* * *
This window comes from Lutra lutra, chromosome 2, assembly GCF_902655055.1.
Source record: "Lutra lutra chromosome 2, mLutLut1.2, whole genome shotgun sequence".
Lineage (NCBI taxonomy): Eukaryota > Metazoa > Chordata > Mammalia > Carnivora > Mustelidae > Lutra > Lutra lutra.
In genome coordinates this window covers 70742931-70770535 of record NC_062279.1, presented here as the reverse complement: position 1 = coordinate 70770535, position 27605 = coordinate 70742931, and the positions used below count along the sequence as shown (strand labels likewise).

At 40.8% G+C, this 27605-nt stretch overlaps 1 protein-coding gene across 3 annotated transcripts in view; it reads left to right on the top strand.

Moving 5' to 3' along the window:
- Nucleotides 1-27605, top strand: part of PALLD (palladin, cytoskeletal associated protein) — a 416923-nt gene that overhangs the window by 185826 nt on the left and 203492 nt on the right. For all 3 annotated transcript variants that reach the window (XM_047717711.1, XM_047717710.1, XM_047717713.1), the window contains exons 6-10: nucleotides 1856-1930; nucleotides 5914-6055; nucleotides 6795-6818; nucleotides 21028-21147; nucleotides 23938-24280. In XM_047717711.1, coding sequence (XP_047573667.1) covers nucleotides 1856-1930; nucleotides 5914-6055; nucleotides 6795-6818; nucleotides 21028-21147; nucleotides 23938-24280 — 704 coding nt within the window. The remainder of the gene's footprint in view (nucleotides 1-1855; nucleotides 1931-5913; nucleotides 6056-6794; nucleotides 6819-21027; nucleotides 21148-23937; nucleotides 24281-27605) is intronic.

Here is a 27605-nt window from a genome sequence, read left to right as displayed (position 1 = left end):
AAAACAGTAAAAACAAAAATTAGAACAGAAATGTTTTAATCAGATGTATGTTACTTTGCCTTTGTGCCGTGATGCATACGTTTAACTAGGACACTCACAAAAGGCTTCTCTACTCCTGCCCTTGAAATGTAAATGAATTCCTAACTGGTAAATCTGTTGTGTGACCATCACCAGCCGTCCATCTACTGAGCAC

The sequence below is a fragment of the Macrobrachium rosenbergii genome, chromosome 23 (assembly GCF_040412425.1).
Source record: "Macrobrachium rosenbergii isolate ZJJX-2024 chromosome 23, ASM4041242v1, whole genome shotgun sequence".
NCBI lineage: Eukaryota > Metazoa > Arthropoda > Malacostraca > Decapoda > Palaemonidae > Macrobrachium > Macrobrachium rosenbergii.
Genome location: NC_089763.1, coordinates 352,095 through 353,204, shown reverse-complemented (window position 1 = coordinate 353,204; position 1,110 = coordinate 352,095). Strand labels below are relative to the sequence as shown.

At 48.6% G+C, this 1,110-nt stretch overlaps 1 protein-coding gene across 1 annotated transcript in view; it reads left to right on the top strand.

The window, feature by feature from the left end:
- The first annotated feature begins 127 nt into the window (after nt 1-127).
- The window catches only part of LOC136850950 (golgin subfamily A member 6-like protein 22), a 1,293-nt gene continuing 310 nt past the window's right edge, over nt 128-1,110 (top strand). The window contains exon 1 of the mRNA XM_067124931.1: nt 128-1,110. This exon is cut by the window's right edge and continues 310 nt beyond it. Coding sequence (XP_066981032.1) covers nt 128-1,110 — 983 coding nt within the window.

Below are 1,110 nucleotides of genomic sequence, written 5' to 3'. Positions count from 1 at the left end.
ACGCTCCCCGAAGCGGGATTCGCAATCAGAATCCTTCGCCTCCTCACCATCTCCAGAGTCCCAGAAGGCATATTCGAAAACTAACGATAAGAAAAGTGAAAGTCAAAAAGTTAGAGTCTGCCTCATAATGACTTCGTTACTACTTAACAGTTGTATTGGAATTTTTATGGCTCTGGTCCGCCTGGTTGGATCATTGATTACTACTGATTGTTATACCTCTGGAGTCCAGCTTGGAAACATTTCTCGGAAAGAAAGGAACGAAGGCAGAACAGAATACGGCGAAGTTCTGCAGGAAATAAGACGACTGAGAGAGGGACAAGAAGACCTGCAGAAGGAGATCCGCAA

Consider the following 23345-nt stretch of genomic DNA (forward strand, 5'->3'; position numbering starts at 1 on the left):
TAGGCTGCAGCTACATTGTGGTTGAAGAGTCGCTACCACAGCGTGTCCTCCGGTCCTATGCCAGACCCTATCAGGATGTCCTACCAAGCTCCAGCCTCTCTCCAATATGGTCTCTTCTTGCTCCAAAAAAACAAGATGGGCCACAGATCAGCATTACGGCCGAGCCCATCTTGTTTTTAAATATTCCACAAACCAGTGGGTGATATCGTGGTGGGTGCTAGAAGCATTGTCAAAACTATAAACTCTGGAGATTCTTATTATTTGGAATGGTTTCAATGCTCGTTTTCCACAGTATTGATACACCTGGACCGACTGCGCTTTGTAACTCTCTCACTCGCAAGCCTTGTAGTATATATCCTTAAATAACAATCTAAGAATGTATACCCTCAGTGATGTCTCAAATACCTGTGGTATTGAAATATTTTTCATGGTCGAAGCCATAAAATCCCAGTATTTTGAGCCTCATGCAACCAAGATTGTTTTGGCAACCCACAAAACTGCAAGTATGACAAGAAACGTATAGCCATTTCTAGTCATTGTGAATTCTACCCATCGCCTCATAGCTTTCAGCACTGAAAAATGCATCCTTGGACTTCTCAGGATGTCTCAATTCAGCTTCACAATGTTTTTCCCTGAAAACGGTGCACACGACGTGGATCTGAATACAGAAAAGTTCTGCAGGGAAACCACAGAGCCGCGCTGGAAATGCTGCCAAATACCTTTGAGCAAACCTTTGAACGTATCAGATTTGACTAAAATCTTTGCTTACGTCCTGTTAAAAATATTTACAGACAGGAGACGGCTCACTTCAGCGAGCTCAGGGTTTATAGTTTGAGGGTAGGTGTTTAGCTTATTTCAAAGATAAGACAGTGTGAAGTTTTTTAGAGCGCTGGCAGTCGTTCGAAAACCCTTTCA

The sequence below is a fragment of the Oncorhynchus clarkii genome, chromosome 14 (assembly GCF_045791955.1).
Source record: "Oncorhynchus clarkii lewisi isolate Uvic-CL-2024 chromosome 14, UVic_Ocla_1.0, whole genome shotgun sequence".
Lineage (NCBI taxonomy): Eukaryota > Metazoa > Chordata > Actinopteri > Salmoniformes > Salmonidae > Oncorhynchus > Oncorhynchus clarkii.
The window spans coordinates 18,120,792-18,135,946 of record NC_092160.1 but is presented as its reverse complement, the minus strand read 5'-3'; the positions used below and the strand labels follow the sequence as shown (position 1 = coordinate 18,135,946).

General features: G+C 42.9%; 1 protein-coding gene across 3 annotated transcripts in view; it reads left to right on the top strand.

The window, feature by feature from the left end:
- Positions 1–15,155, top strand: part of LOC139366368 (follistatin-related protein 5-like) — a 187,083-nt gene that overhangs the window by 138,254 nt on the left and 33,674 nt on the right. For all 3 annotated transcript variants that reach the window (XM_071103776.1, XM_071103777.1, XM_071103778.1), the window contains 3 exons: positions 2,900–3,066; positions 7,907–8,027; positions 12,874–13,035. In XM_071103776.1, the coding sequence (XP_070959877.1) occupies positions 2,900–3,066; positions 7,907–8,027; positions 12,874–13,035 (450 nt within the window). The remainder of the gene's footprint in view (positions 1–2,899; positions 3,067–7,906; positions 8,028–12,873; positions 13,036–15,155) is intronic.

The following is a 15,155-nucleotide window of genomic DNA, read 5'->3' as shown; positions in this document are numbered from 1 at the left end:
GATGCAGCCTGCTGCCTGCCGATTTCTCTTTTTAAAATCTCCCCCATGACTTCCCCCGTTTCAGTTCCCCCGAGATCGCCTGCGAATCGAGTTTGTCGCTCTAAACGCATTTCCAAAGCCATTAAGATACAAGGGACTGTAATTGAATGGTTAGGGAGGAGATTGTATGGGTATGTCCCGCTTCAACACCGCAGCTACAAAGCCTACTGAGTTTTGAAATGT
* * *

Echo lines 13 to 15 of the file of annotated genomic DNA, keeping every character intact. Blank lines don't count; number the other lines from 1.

Genome location: NC_089763.1, coordinates 352,095 through 353,204, shown reverse-complemented (window position 1 = coordinate 353,204; position 1,110 = coordinate 352,095). Strand labels below are relative to the sequence as shown.

At 48.6% G+C, this 1,110-nt stretch overlaps 1 protein-coding gene across 1 annotated transcript in view; it reads left to right on the top strand.

The window, feature by feature from the left end: